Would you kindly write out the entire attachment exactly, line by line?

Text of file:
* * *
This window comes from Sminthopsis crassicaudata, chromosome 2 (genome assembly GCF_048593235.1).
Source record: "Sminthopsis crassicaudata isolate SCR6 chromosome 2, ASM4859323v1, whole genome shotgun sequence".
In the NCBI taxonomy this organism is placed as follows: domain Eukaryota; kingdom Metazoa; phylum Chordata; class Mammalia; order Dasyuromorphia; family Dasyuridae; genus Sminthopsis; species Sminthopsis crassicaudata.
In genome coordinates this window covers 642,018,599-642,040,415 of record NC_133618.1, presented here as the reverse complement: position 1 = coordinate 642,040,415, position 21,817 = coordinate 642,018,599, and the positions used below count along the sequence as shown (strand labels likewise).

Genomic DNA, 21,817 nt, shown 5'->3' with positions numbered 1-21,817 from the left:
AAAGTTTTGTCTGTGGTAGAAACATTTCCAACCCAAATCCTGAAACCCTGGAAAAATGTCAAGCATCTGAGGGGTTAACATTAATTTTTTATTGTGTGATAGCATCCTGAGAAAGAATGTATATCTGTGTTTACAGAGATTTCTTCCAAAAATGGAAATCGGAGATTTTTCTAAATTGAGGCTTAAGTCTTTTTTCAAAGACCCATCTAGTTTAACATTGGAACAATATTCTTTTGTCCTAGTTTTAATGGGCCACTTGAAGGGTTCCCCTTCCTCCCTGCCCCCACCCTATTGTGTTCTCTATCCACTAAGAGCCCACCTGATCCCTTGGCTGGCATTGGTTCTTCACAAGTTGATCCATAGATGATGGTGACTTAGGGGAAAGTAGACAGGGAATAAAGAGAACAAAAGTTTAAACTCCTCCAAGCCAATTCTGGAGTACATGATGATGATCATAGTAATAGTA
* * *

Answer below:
This window comes from Sminthopsis crassicaudata, chromosome 2 (genome assembly GCF_048593235.1).
Source record: "Sminthopsis crassicaudata isolate SCR6 chromosome 2, ASM4859323v1, whole genome shotgun sequence".
In the NCBI taxonomy this organism is placed as follows: domain Eukaryota; kingdom Metazoa; phylum Chordata; class Mammalia; order Dasyuromorphia; family Dasyuridae; genus Sminthopsis; species Sminthopsis crassicaudata.
In genome coordinates this window covers 642,018,599-642,040,415 of record NC_133618.1, presented here as the reverse complement: position 1 = coordinate 642,040,415, position 21,817 = coordinate 642,018,599, and the positions used below count along the sequence as shown (strand labels likewise).

Genomic DNA, 21,817 nt, shown 5'->3' with positions numbered 1-21,817 from the left:
AAAGTTTTGTCTGTGGTAGAAACATTTCCAACCCAAATCCTGAAACCCTGGAAAAATGTCAAGCATCTGAGGGGTTAACATTAATTTTTTATTGTGTGATAGCATCCTGAGAAAGAATGTATATCTGTGTTTACAGAGATTTCTTCCAAAAATGGAAATCGGAGATTTTTCTAAATTGAGGCTTAAGTCTTTTTTCAAAGACCCATCTAGTTTAACATTGGAACAATATTCTTTTGTCCTAGTTTTAATGGGCCACTTGAAGGGTTCCCCTTCCTCCCTGCCCCCACCCTATTGTGTTCTCTATCCACTAAGAGCCCACCTGATCCCTTGGCTGGCATTGGTTCTTCACAAGTTGATCCATAGATGATGGTGACTTAGGGGAAAGTAGACAGGGAATAAAGAGAACAAAAGTTTAAACTCCTCCAAGCCAATTCTGGAGTACATGATGATGATCATAGTAATAGTA